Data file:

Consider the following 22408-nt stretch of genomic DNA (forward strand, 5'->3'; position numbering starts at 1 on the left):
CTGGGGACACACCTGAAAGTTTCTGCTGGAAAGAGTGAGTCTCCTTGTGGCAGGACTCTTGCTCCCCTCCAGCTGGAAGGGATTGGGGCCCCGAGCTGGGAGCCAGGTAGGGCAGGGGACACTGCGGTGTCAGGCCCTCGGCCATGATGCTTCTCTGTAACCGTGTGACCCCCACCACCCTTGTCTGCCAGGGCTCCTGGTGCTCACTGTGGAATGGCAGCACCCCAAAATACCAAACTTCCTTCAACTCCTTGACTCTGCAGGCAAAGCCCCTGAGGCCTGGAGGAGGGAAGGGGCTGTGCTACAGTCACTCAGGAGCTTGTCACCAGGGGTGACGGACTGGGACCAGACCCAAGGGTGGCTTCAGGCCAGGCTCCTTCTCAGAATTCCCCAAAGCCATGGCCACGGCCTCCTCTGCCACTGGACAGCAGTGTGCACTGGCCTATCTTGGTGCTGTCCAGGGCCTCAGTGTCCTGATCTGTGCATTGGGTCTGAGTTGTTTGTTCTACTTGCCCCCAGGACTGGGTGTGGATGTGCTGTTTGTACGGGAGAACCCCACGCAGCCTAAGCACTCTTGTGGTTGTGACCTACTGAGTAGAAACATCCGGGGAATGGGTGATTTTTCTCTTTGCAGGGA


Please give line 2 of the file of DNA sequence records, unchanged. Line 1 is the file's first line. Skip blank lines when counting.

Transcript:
CTGGGGACACACCTGAAAGTTTCTGCTGGAAAGAGTGAGTCTCCTTGTGGCAGGACTCTTGCTCCCCTCCAGCTGGAAGGGATTGGGGCCCCGAGCTGGGAGCCAGGTAGGGCAGGGGACACTGCGGTGTCAGGCCCTCGGCCATGATGCTTCTCTGTAACCGTGTGACCCCCACCACCCTTGTCTGCCAGGGCTCCTGGTGCTCACTGTGGAATGGCAGCACCCCAAAATACCAAACTTCCTTCAACTCCTTGACTCTGCAGGCAAAGCCCCTGAGGCCTGGAGGAGGGAAGGGGCTGTGCTACAGTCACTCAGGAGCTTGTCACCAGGGGTGACGGACTGGGACCAGACCCAAGGGTGGCTTCAGGCCAGGCTCCTTCTCAGAATTCCCCAAAGCCATGGCCACGGCCTCCTCTGCCACTGGACAGCAGTGTGCACTGGCCTATCTTGGTGCTGTCCAGGGCCTCAGTGTCCTGATCTGTGCATTGGGTCTGAGTTGTTTGTTCTACTTGCCCCCAGGACTGGGTGTGGATGTGCTGTTTGTACGGGAGAACCCCACGCAGCCTAAGCACTCTTGTGGTTGTGACCTACTGAGTAGAAACATCCGGGGAATGGGTGATTTTTCTCTTTGCAGGGA